The team tested in vitro – that is, in the laboratory, in containers that simulate the biological conditions – the performance of the material in the release of sodium diclofenac. This drug is an anti-inflammatory, given orally or by injection, widely used to relieve swelling and pain from, for example, arthritis, rheumatism, muscle injuries, surgeries or gout.
The material developed is a nanocomposite that includes polymeric hydrogel, clay and the drug. The hydrogel (gel that absorbs water amounts higher than normal without dissolving) is composed of an organic-inorganic hybrid material known as siloxane-polyether or ureasil. The clay is known as montmorillonite, and is present in the nanocomposite in the form of nanometric lamellae homogeneously dispersed in the hydrogel. The diclofenac sodium, which appears encapsulated within the nanocomposite, is incorporated into the material during its preparation, as if it were another “ingredient”.
The nanocomposite was obtained by the São Paulo team through the sol-gel process. This preparation method is based on a series of chemical reactions with the transformation of a “sol” (liquid with nanometric particles in suspension) into a gel (rigid three-dimensional network with interstices in which the liquid remains immobilized).
In this nanocomposite the main function of the hydrogel, which is hydrophilic, is absorbing water from the external environment and storing it in its interstices. In this aqueous environment, the drug molecules disperse due to the physical diffusion process until they cross the pores of the hydrogel and exit into the external environment, in this case the human body if the material were being used to release drugs into real patients.
The main novelty of the material is the use of clay, which is impermeable, to control how the drug is released. In fact, in the material developed by the São Paulo team, the nanometric clay lamellae acted as a physical barrier to the passage of the molecules of water and drug.
As shown in the image below, the lamella set formed a real labyrinth that slowed the movement of these molecules, determining a specific rhythm to water absorption and the release of diclofenac sodium.
“The main contribution of this work was to develop a barrier system based on an organic-inorganic hybrid material containing polymer-clay for the fine control of the diclofenac sodium release,” says Eduardo Ferreira Molina, corresponding author of an article on the subject, recently published in the journal ACS Applied Materials & Interfaces. Molina is currently a professor at the University of Franca (SP).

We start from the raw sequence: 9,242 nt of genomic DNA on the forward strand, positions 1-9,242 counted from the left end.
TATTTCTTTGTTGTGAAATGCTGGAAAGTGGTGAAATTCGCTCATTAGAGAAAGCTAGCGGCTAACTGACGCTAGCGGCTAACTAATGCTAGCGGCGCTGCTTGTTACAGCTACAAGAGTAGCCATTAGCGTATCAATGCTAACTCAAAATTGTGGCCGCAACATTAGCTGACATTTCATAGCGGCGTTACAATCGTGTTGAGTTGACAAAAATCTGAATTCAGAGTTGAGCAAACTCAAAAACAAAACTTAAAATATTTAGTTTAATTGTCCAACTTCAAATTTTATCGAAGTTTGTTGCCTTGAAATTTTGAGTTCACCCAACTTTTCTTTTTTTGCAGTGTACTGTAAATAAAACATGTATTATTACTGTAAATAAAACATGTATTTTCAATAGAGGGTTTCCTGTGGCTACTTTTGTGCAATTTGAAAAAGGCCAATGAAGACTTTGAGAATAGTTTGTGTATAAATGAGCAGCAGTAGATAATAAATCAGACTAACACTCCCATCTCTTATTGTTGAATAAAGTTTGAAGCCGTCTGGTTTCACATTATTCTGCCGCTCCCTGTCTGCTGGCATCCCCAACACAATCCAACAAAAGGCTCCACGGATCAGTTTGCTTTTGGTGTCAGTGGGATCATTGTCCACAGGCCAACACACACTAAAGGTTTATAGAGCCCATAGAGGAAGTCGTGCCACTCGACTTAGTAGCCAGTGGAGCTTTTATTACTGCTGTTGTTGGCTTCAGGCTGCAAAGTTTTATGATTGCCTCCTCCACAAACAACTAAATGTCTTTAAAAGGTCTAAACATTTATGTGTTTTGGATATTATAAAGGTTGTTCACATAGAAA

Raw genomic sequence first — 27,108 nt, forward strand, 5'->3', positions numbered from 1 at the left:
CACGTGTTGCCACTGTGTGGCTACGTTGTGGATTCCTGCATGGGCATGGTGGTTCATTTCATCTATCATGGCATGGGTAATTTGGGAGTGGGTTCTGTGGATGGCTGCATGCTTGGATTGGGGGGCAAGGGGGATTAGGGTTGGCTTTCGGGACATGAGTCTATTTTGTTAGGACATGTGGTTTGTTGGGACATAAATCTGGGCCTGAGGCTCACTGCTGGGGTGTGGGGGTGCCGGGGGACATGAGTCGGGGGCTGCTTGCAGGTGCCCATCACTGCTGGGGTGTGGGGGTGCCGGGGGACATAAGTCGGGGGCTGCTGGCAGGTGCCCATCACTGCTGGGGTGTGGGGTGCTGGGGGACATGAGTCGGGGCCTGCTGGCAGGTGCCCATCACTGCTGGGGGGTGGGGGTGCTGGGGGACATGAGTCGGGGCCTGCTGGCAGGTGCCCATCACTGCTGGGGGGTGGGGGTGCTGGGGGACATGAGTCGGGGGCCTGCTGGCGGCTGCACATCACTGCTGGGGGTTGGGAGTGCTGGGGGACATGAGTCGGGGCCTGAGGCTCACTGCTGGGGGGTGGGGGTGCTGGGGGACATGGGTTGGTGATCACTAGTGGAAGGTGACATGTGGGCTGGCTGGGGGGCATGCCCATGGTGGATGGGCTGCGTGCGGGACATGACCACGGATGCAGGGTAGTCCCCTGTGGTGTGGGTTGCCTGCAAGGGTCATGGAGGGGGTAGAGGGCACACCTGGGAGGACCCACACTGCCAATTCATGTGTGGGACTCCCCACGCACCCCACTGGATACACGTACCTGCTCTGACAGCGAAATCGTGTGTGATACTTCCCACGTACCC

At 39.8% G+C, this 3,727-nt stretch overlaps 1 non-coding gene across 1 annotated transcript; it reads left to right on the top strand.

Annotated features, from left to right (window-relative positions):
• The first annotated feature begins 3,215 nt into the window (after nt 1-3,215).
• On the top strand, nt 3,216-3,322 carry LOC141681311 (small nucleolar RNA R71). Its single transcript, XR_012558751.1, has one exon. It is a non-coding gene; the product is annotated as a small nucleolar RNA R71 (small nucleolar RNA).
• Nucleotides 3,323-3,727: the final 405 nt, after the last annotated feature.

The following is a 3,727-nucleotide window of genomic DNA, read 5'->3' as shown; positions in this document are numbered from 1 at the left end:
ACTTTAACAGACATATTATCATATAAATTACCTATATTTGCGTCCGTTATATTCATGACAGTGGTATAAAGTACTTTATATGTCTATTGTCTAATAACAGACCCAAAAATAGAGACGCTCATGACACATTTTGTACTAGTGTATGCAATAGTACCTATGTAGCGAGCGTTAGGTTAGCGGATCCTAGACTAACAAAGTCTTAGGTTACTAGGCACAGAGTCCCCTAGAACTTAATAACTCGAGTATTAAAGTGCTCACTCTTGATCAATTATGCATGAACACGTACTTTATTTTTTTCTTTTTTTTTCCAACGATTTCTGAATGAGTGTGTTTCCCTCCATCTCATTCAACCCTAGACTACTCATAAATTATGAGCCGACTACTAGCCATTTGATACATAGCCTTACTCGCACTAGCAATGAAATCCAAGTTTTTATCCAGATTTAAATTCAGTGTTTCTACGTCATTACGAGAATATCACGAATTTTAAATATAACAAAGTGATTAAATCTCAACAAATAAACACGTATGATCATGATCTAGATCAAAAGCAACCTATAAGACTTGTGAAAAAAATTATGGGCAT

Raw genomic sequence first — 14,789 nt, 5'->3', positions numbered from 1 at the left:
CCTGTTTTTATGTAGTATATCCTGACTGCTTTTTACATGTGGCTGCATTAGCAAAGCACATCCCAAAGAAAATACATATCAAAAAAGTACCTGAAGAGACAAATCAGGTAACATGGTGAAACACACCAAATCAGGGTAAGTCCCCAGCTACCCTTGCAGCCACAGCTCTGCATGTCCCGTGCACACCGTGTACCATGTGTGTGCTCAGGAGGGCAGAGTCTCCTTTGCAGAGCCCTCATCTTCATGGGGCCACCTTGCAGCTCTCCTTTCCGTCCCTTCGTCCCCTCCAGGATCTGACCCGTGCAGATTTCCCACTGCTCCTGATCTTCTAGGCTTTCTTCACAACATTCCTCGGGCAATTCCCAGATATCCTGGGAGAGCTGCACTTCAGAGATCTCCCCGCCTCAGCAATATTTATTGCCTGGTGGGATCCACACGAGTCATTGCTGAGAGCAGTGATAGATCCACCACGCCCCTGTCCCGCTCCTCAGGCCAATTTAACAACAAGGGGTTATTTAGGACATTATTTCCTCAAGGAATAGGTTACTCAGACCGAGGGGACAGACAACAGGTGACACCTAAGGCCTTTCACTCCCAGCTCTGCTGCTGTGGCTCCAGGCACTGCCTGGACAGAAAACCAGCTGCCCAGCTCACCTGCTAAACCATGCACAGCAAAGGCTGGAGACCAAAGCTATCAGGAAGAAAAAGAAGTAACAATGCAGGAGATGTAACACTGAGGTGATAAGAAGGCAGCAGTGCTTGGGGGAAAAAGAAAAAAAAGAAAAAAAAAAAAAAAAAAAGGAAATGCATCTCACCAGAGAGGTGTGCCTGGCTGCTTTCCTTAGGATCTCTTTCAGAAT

In the work reported in this journal, the authors prepared a series of samples of the nanocomposite using different proportions of montmorillonite clay, as well as samples of the clayless hydrogel. The scientists used different characterization techniques to analyze the structure of the nanocomposites and their phases (hydrogel and clay) and also to study water absorption and release of the drug in the material. The team was able thus to verify that the presence of the clay was essential to control the way the drug was released. By adjusting the clay percentage used in nanocomposite preparation, the researchers were able to prevent the early release of a large dose of sodium diclofenac (a common problem in drug delivery systems). They also succeeded in releasing it slowly and at a steady and predictable rate.
The results of this work may constitute a first step towards the use of this nanocomposite as a drug release system for prolonged treatments of arthritis, migraine, postoperative pain and etc. With a system like this, medication could be released gradually at the most appropriate doses and rates, keeping the ideal concentration of the drug in the bloodstream.
The work, which received funding from the Brazilian federal agencies CAPES and CNPq and the São Paulo State agency FAPESP, was carried out at the Chemistry Institute of UNESP, in the city of Araraquara, with the exception of small-angle X-ray scattering (SAXS) measurements, performed at the Brazilian Synchrotron Light Laboratory (LNLS), in the city of Campinas.
The research was developed between 2010 and 2014 in the doctorate in Chemistry of Celso Ricardo Nogueira Jesus, under the supervision of Professor Celso Valentim Santilli (UNESP) and Professor Sandra Helena Pulcinelli (UNESP). The idea, previously unpublished, of developing these nanocomposites to function as barriers to controlled drug release arose at the beginning of the doctoral research of Nogueira Jesus. The theme brought together themes developed in two other postgraduate works. On the one hand, Eduardo Molina’s doctoral research, guided by Professor Santilli, on siloxane-polyether for controlled release of drugs. In 2010, this work was in the final phase. And on the other hand, Márcia Hikosaka’s master’s work, guided by Professor Pulcinelli and completed a few years ago, on the preparation of nanocomposites with polymers and montmorillonite clay.